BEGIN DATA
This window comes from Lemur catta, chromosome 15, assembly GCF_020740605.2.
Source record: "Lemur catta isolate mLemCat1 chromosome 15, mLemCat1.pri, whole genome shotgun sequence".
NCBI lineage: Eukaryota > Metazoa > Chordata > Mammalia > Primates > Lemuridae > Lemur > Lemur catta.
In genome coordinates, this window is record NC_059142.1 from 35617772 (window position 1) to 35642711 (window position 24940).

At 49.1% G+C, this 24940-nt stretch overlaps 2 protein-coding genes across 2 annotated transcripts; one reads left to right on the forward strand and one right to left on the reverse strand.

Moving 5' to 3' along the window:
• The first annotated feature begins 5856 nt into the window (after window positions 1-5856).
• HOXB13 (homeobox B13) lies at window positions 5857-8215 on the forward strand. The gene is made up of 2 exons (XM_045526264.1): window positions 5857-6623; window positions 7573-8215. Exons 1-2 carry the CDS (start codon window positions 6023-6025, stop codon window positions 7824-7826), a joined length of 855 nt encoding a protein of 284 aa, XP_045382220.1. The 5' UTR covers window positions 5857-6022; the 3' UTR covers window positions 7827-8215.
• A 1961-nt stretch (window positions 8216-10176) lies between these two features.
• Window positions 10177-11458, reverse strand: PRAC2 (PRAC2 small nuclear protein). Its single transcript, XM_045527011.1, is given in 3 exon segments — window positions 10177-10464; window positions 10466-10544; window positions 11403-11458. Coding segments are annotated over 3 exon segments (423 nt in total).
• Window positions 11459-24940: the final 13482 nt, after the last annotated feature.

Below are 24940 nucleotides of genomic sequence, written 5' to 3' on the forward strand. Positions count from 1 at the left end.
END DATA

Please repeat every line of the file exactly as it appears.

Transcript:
This window comes from Lemur catta, chromosome 15, assembly GCF_020740605.2.
Source record: "Lemur catta isolate mLemCat1 chromosome 15, mLemCat1.pri, whole genome shotgun sequence".
NCBI lineage: Eukaryota > Metazoa > Chordata > Mammalia > Primates > Lemuridae > Lemur > Lemur catta.
In genome coordinates, this window is record NC_059142.1 from 35617772 (window position 1) to 35642711 (window position 24940).

At 49.1% G+C, this 24940-nt stretch overlaps 2 protein-coding genes across 2 annotated transcripts; one reads left to right on the forward strand and one right to left on the reverse strand.

Moving 5' to 3' along the window:
• The first annotated feature begins 5856 nt into the window (after window positions 1-5856).
• HOXB13 (homeobox B13) lies at window positions 5857-8215 on the forward strand. The gene is made up of 2 exons (XM_045526264.1): window positions 5857-6623; window positions 7573-8215. Exons 1-2 carry the CDS (start codon window positions 6023-6025, stop codon window positions 7824-7826), a joined length of 855 nt encoding a protein of 284 aa, XP_045382220.1. The 5' UTR covers window positions 5857-6022; the 3' UTR covers window positions 7827-8215.
• A 1961-nt stretch (window positions 8216-10176) lies between these two features.
• Window positions 10177-11458, reverse strand: PRAC2 (PRAC2 small nuclear protein). Its single transcript, XM_045527011.1, is given in 3 exon segments — window positions 10177-10464; window positions 10466-10544; window positions 11403-11458. Coding segments are annotated over 3 exon segments (423 nt in total).
• Window positions 11459-24940: the final 13482 nt, after the last annotated feature.

Below are 24940 nucleotides of genomic sequence, written 5' to 3' on the forward strand. Positions count from 1 at the left end.